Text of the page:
Geoffrey Andrew Henderson of the International Criminal Court (ICC) has
acknowledged that the achievements of ICC in international criminal justice in
the past decades are truly impressive and there is much to celebrate.
However, he maintained that as “we enter the 20th anniversary of the creation of the court” there are some concerns, as populism, bigotry and xenophobia are on the rise. Thus, he said, there is a danger of a serious push back with potential of undermining international criminal justice and more broadly a rule-based order. The Trinidad & Tobago born ICC judge was speaking on Thursday at a reception in honour of the 20th Anniversary of Rome Statute of the International Criminal Court at a hotel in Kololi.
“The idea that certain offences cannot go unpunished was certainly not new and several initiatives were undertaken in the past to bring perpetrators to justice. In the aftermath of the Second World War, the International Military Tribunals of Nuremberg and Tokyo laid the foundations of international criminal justice and served as a powerful precedent for the establishment of the International Criminal Court,” he lamented.
He recalled that in 2015, the judges of the ICC signalled their recognition and respect for this precedent by holding their first retreat aimed at revising the criminal proceedings in Room 600, where the Nuremberg trial had taken place. This trial, he said, was indeed historic and continues to be a permanent reminder that as famously declared then, crimes against international law are committed by men, not by abstract entities, and only by punishing individuals who commit such crimes can the provisions of international law be enforced.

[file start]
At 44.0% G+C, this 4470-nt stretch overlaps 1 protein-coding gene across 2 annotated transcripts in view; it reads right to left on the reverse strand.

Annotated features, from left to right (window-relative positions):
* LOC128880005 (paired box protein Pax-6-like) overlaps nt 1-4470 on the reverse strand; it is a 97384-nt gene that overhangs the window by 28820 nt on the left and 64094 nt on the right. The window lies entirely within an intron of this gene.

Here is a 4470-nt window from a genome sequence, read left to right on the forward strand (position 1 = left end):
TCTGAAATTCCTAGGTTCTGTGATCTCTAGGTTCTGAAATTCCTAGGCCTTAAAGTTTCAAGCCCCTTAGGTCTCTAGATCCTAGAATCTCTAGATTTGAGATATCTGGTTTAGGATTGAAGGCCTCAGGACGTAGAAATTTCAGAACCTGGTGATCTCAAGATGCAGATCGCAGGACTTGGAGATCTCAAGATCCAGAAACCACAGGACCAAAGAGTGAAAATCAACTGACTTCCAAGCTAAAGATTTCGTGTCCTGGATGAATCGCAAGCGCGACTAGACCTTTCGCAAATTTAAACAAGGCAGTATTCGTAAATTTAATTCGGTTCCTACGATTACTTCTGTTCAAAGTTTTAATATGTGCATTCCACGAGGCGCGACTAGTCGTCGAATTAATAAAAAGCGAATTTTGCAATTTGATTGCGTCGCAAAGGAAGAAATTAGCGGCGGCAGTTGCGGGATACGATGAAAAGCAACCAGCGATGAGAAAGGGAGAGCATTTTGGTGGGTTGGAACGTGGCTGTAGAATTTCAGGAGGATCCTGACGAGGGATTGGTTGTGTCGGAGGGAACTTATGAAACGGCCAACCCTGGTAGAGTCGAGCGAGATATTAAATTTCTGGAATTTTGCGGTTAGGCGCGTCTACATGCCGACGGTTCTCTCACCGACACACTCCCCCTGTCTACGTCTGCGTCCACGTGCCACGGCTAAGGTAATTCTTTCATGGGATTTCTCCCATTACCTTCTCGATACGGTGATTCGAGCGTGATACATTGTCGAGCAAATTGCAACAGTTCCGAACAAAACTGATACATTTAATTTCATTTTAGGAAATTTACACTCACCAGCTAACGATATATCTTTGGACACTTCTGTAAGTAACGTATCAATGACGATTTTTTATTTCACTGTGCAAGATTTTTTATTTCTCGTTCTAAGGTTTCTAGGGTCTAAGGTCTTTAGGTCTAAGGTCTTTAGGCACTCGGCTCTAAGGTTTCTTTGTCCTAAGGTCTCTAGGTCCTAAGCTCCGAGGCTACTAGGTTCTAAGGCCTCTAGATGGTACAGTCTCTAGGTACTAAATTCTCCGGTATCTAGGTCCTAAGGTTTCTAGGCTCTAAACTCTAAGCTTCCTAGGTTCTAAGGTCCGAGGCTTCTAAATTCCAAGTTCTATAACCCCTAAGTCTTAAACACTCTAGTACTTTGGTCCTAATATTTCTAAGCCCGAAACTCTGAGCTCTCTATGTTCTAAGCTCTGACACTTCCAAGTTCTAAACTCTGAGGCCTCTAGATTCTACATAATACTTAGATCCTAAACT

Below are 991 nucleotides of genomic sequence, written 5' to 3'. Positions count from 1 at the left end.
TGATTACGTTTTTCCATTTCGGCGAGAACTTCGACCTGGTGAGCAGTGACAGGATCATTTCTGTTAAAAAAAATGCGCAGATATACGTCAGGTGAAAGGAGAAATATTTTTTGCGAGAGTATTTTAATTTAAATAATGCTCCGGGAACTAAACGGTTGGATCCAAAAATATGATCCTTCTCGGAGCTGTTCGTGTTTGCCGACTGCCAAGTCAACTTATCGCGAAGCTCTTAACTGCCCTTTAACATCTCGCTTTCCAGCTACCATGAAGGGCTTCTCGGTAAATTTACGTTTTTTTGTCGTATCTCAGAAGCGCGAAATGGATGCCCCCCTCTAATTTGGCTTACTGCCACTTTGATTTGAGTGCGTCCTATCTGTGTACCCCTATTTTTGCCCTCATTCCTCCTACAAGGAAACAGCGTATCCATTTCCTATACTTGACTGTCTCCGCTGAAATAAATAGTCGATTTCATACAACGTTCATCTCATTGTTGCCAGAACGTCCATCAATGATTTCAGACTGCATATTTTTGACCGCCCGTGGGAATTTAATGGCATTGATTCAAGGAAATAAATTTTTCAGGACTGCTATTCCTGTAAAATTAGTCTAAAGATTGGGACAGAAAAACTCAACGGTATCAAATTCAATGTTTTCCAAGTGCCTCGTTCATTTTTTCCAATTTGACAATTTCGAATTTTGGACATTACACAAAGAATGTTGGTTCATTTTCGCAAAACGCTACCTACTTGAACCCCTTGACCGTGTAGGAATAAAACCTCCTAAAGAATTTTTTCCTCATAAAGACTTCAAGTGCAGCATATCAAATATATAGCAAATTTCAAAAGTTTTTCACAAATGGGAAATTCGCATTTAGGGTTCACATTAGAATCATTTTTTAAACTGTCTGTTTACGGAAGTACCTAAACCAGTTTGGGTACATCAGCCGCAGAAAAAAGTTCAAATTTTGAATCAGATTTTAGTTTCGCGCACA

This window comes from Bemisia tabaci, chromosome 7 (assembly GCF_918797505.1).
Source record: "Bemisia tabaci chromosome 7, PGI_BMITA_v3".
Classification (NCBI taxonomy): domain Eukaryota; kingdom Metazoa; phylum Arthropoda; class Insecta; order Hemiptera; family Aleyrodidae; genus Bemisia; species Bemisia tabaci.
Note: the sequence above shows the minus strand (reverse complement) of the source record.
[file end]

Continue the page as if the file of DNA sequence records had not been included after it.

“During the five decades that followed, however, there was no similar endeavour. Instead, important norms and principles were adopted in areas of human rights and humanitarian law including provisions intended to expand the basis to investigate and prosecute beyond the confines of territorial jurisdiction. Amongst them, this year the International community will not only mark the 20th Anniversary of the Rome Statute but also the 70th Anniversary of the Convention on the Prevention and Punishment of the Crime of Genocide of 1948, with which the statute is inextricably linked”. However, he observed that prosecution continued to be rare at the national level and non-existent at the international level. While the normative development was extraordinary, he went on, impunity flourished as there was no effective enforcement of international law.